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Can I Keep My House If I File Bankruptcy?

A common bankruptcy myth is that you will lose your home and all your assets after you file for bankruptcy. However, you can retain ownership of your home (and other assets). Maintaining possession of your home depends on how you file, the type of property it is, and the value of the property.

Which Bankruptcy Chapter Should I File to Keep My House?

When filing for bankruptcy as a consumer, you will file under Chapter 7 or Chapter 13 bankruptcy. Depending on which chapter you file under, there are different considerations when trying to keep your home. You will need to meet the respective requirements of the chapter you file under.

Before you file for bankruptcy, you are required to take a means test. With the means test, your income is compared to California’s median income. If your income exceeds the state median, you are not eligible to file for Chapter 7 bankruptcy.

Protect Your Home in Chapter 13 Bankruptcy

Filing for Chapter 13 bankruptcy means you can keep what you own, but you must pay the value of nonexempt property equity. With this bankruptcy filing, you are expected to create a repayment plan, which can include past-due mortgage payments. You can protect your home and catch up on missed payments, but you must keep up with the repayment plan. It is important to be realistic about whether you can manage the payments.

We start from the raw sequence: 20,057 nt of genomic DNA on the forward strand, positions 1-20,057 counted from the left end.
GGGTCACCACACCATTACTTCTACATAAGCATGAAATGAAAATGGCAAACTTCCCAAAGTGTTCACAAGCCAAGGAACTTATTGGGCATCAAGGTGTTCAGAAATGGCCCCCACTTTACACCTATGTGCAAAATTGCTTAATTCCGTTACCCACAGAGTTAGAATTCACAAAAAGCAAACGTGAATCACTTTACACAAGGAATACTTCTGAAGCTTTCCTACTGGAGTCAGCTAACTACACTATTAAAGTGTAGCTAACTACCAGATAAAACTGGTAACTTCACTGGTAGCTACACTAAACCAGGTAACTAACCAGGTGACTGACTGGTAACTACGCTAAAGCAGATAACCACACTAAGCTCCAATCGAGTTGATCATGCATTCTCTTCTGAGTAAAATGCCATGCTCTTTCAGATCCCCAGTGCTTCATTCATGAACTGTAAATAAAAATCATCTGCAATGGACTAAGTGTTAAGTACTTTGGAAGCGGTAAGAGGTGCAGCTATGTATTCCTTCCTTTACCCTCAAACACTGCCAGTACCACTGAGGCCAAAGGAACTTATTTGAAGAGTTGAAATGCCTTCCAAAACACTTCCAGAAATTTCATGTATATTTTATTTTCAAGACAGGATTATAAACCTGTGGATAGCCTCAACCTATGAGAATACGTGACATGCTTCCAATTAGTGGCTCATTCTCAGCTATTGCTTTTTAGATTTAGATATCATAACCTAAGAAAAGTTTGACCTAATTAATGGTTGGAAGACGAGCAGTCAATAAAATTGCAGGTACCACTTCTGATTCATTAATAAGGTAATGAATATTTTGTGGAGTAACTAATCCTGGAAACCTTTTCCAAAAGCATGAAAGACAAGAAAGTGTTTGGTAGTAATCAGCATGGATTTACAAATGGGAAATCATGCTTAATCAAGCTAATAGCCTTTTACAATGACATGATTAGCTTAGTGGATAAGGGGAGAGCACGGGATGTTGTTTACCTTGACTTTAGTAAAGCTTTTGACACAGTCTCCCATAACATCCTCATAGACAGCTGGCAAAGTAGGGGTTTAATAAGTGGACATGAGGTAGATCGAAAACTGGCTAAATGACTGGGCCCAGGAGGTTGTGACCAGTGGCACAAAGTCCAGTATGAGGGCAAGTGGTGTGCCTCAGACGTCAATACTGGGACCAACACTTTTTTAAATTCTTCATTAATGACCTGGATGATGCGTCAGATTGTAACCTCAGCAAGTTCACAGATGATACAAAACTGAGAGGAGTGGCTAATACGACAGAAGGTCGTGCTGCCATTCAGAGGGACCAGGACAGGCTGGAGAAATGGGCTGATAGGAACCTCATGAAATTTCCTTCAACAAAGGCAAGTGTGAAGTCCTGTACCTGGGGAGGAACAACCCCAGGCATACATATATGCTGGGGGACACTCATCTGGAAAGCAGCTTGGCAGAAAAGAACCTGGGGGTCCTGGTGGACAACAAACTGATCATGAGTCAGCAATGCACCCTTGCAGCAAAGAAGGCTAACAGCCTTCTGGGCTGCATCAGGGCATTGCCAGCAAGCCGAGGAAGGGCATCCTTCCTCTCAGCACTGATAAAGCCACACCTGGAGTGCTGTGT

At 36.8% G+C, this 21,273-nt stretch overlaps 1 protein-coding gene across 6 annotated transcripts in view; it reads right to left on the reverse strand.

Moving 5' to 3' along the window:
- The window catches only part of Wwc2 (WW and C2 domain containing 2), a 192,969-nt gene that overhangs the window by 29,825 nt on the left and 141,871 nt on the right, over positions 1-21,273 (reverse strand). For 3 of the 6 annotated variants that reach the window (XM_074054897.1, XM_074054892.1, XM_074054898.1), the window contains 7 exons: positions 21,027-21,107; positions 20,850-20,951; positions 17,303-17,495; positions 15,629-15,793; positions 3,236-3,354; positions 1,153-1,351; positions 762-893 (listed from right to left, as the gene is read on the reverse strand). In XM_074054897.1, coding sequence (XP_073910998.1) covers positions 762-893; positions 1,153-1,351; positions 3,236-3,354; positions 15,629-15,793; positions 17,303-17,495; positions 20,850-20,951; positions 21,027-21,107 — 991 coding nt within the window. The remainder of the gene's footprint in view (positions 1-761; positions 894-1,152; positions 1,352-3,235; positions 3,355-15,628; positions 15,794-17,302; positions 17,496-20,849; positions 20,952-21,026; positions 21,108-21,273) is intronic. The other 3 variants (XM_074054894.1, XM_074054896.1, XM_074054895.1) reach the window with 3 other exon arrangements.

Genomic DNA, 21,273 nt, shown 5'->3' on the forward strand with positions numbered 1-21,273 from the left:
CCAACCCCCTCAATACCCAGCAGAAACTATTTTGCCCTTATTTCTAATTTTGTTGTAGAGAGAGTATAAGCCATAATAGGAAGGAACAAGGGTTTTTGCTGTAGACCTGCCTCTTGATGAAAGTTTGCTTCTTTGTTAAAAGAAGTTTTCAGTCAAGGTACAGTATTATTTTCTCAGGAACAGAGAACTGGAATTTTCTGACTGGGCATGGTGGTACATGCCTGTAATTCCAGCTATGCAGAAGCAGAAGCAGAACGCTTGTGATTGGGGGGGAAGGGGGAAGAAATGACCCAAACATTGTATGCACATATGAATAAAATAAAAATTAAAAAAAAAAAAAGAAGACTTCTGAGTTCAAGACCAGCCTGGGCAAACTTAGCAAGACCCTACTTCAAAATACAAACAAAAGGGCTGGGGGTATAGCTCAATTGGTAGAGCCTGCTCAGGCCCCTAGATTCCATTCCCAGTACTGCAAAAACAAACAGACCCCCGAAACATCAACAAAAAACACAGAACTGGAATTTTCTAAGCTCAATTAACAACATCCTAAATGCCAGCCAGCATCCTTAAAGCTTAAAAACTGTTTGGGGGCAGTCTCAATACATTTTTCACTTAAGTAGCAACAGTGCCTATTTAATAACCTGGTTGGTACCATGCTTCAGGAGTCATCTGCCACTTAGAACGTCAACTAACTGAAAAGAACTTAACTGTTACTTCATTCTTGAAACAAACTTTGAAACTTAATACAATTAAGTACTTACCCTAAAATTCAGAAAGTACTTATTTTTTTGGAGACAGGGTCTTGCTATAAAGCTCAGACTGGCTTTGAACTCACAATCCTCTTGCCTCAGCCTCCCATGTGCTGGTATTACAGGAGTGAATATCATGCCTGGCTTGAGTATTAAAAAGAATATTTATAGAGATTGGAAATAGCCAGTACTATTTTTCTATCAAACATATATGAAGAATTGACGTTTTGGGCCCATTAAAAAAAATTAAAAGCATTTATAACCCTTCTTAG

Protect Your Home in Chapter 7 Bankruptcy

When you file for Chapter 7 bankruptcy, a bankruptcy trustee will sell your nonexempt assets and give the proceeds to creditors. With this filing, you can protect your home and its equity with a bankruptcy exemption. Unlike with Chapter 13 bankruptcy, you need to be up to date on your mortgage payments as there isn’t a repayment plan with this filing.

What Is Fraudulent Conveyance?

If you remove your property from the state or fraudulently sell or conceal your property with the intent to defraud, hinder, or delay creditors, you are guilty of fraudulent conveyance (Cal. Penal Code § 154). Fraudulent conveyance is a crime.

You should not try to protect your home (or any assets) by putting property titles in family members' or friends’ names. You could face up to one year in jail and/or a maximum fine of $1,000. Whoever you give your property can also face serious consequences.

Protecting Your Assets during Bankruptcy

You worked hard for your home (and other assets), and you don’t want to lose the home you love. When you move to file for bankruptcy, the best way to protect your home is to reach out to a trusted attorney. An experienced bankruptcy lawyer will understand what assets are exempt in bankruptcy petitions as well as which exemption system will best suit your needs.

If you need help with bankruptcy filing and securing your property, you can trust the Murrieta bankruptcy attorneys at Singleton Smith Law Offices. We are dedicated to supporting our clients and securing their assets as they navigate filing for bankruptcy. At this time, we’re only handling Chapter 7 Bankruptcy’s. For a free initial consultation, call our office at (951) 779-1610 or reach out to us online.